T hough three quarters of 2020 may have felt Grinchy, with a heart two sizes too small, scores of people across the Granite State are making the Christmas season a bit brighter.

Businesses, homes and town centers glow with their efforts. They’ve found the holiday spirit.

Now, it’s your turn. Bundle up, head out and look up for signs of good cheer.

Have a Holiday Lights Scavenger Hunt, and have some socially distanced fun.

Here’s what you need to know:

Set the mood. There’s minimal prep work for this self-guided trip. Before hopping into the car for a night of sightseeing, fill travel mugs of hot chocolate (a piece of candy cane is optional), cue up a playlist or radio station for festive, sleigh-bell filled music, and don’t forget to bring a cellphone or camera.

Plus — and this is important — in honor of all the Ugly Christmas Sweater contests that didn’t take place this year, don some loud seasonal attire, or at the very least a reindeer antler headband.

Tips: Props are allowed and encouraged, especially if you plan on staging some photo opps for possible use as next year’s Christmas card. Selfies are a plus.

Decide who is playing. It can be a couple thing, a family adventure or an extended challenge among friends or relatives. In group challenges, you don’t need to stick to the same routes, so you can be in separate cars in your own socially distanced bubbles.

For example, this past fall I received my first photo scavenger hunt challenge in a text from my sister, Betsy. The gist: “Here are 15 objects. Find them somewhere … anywhere. Take a pix of each to prove you did. You have one day. Go.”

Tips: Don’t take it too seriously. For anyone who hasn’t been able to visit much with extended family and pals this year, this is a great way to spend the day together — without actually being together. And the texts along the way are part of the experience. Don’t be afraid to trash talk, gloat over a find and employ some creative licensing and ridiculousness if you can’t find exactly what’s on the list.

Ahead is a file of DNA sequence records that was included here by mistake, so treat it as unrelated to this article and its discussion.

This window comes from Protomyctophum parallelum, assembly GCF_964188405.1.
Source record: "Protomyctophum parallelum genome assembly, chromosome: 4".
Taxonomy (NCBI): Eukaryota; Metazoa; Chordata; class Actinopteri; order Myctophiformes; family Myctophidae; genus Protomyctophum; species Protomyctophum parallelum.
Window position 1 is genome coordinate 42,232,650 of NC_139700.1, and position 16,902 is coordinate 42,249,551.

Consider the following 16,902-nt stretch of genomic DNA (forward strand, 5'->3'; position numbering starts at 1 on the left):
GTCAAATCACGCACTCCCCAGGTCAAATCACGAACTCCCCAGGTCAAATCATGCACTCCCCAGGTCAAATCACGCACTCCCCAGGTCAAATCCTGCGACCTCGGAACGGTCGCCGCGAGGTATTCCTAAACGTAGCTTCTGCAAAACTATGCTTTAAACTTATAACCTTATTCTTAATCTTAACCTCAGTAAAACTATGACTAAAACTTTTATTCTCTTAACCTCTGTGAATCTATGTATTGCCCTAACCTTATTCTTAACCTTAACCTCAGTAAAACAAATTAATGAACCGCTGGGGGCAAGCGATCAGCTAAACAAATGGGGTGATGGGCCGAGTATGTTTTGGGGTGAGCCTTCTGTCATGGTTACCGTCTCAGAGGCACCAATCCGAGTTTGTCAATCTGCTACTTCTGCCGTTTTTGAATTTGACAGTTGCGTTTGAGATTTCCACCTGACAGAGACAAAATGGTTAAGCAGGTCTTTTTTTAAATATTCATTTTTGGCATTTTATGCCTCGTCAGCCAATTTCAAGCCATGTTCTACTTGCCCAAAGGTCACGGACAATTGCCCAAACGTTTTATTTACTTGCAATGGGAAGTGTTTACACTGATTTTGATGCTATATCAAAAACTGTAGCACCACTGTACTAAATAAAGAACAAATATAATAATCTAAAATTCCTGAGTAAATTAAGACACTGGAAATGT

Cheat sheet or wing it? You can do some online searches and map out a route or just wing it. There’s a “wow” factor to visiting what I call dessert houses — places so draped in glittering lights and decorations that they look like wonderfully over-frosted cakes (for instance, on Bradford Drive in Salem and Battcock Road in Hampton).

But there’s something nostalgic about heading out without a plan, rounding corners and meandering down streets to find hidden treasures — a house outlined in lights, Santa leading his team of reindeer across a lawn, lit-up candy canes lining a driveway. It’s may not be as obvious as synchronized music and dancing lights, but it’s a reminder that good things can come in smaller packages.

I have to admit that on my recent outing I was grateful to stumble on so many Bumbles — not the dating app. I’m talking about that redeemed abominable snow creature from the 1964 TV classic “Rudolph the Red-Nosed Reindeer.” I found him climbing a roof on Candia Road in Manchester, giving a toothache-free grin on Arrowhead Road in Derry and hoisting a star on Ferry Road in Nashua. (“Looky what he can do!”)